Do you know Luxembourg's Melusina myth?
Many of us have passed by the purple Melusina statue in the Grund. Unfortunately she recently suffered a bit of damage. While she's being repaired, we thought we'd investigate the myth of the Luxembourg's Melusina.
Luxembourg’s Melusina may well be one of the oldest nightclubs along the Alzette river in Clausen. However, the club actually borrowed its name from the Luxembourg version of the myth of Melusina the mermaid.
Officially, it is widely accepted that Luxembourg was founded in 963 when Count Siegfried I of Moselle and the Ardennes traded Feulen for the "Bockfiels", which was owned by the Abbey of Saint-Maximin of Trier.
Count Siegfried I built his castle, "Lucilinburhuc" on what are thought to be the remains of a Roman fortress, which later became Luxembourg City.
His servants and soldiers settled around the Bock and soon the fortress became a city and Siegfried gave himself the title “Count of Luxembourg”, officially making the area around today’s Bockfiels and Vieux-Marché a County. It is said that the tower on top of the Bockfiels, above the casemates, might be an old Roman watchtower, but there’s little archaeological evidence of this.
The Melusina myth
The Melusina myth, however, sees the foundation of Luxembourg slightly differently. It is said that Count Siegfried of the Ardennes, who was living in Koerich, was a keen hunter. On one of his hunting trips he lost his way and ended up in the beautiful Alzette valley. While admiring the area and viewing the ruins of an old Roman castle on an ominous-looking cliff he heard a wonderful song, more beautiful than he had ever imagined, come from the rock. Siegfried looked around and soon saw a beautiful girl sitting high among the ruins of the old castle. It was Melusina of the Alzette valley.
Exhausted from his trip and overwhelmed by the sight of such beauty, Siegfried fell asleep. He awoke the next day and headed back to Koerich.
However, he could not forget Melusina and longed to see the beautiful girl again and listen to her breathtaking song. So, he returned to the Alzette valley day after day, and as if by miracle one day found himself face-to-face with the bewitching Melusina.
The Count instantly declared his love for her and asked for her hand in marriage. Melusina accepted Siegfried’s passionate offer, but she insisted on two conditions: firstly, she should never have to leave the cliff, and, secondly she needed to be alone every Saturday. The Count swore on his honour that he would meet those demands.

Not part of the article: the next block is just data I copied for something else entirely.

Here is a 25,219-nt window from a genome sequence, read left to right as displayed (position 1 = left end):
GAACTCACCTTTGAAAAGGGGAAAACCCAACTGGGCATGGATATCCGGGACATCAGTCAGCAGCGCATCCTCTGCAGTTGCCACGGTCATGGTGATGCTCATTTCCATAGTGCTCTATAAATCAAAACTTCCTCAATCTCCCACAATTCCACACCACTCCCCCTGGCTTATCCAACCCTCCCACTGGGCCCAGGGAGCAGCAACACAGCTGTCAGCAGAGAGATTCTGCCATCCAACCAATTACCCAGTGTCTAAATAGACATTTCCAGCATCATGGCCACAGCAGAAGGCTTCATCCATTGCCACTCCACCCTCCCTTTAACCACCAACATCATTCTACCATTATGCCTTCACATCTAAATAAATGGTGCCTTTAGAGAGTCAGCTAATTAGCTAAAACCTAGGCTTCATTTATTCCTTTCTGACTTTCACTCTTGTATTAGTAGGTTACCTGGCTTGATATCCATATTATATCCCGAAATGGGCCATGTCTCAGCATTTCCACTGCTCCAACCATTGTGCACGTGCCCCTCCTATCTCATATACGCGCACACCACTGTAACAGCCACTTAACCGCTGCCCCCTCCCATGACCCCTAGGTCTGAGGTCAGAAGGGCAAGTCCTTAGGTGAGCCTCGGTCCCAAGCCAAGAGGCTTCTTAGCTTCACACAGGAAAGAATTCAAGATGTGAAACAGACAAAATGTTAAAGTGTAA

In order for the marriage to take place Siegfried had to become the owner of the Bockfiels. He sold his land around Feulen in Ettelbrück to the Abbey of St. Maximin who, in turn, gave him the Alzette valley containing the rock that Melusina would not leave.
Years passed and Siegfried was true to his word. He never interrupted his spouse on Saturdays; he never even asked what she was doing. However, as his friends became aware of the arrangement, they suggested Siegfried look, just once, to figure out what his beautiful wife would be doing in her room all Saturday. Alas, Siegfried couldn’t resist the temptation and he thought that one quick peek through the keyhole wouldn’t be a breach of vows.
Peeping through the hole, he saw Melusina lying in her Roman bath combing her long, blond hair and humming the most melodious tune. However, as he looked closer he soon realised that his wife’s feet were replaced by a disgusting, slimy fish tail. Siegfried gasped in horror and Melusina, realising what had happened, vanished into the cliff, never to be seen by Siegfried again.
Today, it is still rumoured that Melusina will show herself every seven years and wait for someone to free her from the Alzette River. In 1997, Luxembourg created a stamp illustrating the beautiful Melusina sitting on a rock in the Alzette River held-down by her fish-tail. Does that means that if she showed herself to the artist in 1997, she will appear sometime soon?
Or who knows, maybe someone has already married a beautiful blond girl, who insists on living on the “Bockfiels” and spending her Saturday nights alone.
As with all myths there are several variations to the tale of Siegfried and Melusina. Some argue that Siegfried had to sell his soul to the devil so that he could afford the construction of the "Lucilinburhuc" fortress, which would explain the two first syllables “Luci”(as in Lucifer).
Others insist that Melusina holds a key and she can only leave the Alzette if that key is taken from her. One of Siegfried’s soldiers is said to have tried, but the moment he reached for the key, an evil growl arose from the Alzette valley (the devil?) and he fled.